African literary theory and criticism has emerged out of a discourse of nationalism/continentalism constituted in a political and cultural act of resistance. Ironically the components of African nationalist ideology are often derived from the colonial-imperial discourse against which this nationalism struggles. Thus the language and representational framework within which African literary creation and criticism have evolved, to say nothing of the control of the book market, tends to be determined by the still largely dominant structures of colonial power.
The establishment of Présence Africaine as a literary journal and publishing house in Dakar and Paris under the patronage of Western intellectuals epitomizes the paradoxical relationship of African literature to Western influences. Ngugi wa Thiong’o (Kenya) asserts that
the root cause of the African writer’s predicament [is] historically explainable in terms of the colonial/racist encirclement and brutal suppression of African languages and cultures; that the African writer [is] himself part of the petty bourgeois class which has completely imbibed … western bourgeois education and cultures and the world outlook these carried. (Writers 57-58)
Since the writing and critical reception of the European- language African texts in the years preceding i960 occurred under the tutelage of European and U.S. “promoters,” indigenous African literary practice since then has vacillated between the rejection of and the fascination with Western structures. Critical apparatus and modes of reading and interpretation of African literatures continue to issue out of the Euro-American bloc. In “Out of Africa: Typologies of Nativism” (1988) Kwame Anthony Appiah (Ghana) postulates that “the language of empire—of center and periphery, identity and difference, the sovereign subject and her colonies— continues to structure the criticism and reception of African literature in Africa as elsewhere.” Two opposing currents impede critical balance: “the emphasis on the démonisation of a dominant Europe producing and perpetuating a cultural margin called the Other”; and resistance, “the multiform varieties of individual and collective agency available to the African subject. .. the achievements and the possibilities of African writing” (175).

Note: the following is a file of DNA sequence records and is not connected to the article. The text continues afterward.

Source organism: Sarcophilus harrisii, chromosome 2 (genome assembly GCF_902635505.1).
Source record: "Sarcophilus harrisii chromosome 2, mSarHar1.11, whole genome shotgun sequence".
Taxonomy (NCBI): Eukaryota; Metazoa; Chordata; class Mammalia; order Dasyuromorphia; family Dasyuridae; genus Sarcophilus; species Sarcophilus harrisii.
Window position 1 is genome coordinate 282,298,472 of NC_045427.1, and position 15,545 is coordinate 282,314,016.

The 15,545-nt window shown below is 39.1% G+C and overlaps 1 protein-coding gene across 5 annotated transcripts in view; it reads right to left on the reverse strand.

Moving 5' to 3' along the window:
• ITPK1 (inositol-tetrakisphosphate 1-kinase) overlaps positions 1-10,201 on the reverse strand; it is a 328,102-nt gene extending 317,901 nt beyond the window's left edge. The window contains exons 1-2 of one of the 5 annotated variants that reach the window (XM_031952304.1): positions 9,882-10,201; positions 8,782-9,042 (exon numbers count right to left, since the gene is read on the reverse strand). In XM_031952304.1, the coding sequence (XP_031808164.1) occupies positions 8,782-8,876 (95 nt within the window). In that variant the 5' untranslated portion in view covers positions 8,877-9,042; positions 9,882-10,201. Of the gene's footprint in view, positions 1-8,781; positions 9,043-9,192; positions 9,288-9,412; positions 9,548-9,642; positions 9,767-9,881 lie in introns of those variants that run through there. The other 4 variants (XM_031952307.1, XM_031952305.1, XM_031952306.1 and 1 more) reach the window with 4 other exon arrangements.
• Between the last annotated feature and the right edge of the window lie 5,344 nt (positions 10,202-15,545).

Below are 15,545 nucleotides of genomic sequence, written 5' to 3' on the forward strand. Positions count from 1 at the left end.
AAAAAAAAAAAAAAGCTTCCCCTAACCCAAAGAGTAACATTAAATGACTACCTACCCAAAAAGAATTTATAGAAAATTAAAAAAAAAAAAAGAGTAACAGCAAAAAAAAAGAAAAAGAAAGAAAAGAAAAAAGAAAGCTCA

Given the multiplicity of linguistic, historical, cultural, racial, ethnic, gender, and national differentiations on the African continent, is it not perhaps more meaningful to speak of African literatures rather than African literature? Chinua Achebe (Nigeria) once wrote that “you cannot cram African literature into a small, neat definition…. 1 do not see African literature as one unit but as a group of associated units—in fact the sum total of all the national and ethnic literatures of Africa” (Morning Yet on Creation Day, 1975,56).
Issues of national autonomy, language, ideology, and cultural politics are framed within external and internal hegemonies with considerable implication for African daily existence. There is consensus that the forging of a theory or theories of African literatures has to be generated by African textual practice and texts rather than by external hegemonic interest. In Writers in Politics (1981) Ngugi wa Thiong’o argues pointedly that cultural imperialism under colonialism was “part and parcel of the thorough system of economic exploitation and political oppression of the colonized peoples and [colonial] literature was an integral part of that system of oppression and genocide” (15). A dissident literature of struggle and cultural assertion that predates colonial invasion was consolidated under empire and continues, in the postindependence epoch, to combat neocolonial hegemony exercising itself through an indigenous elite groomed through colonial apprenticeship.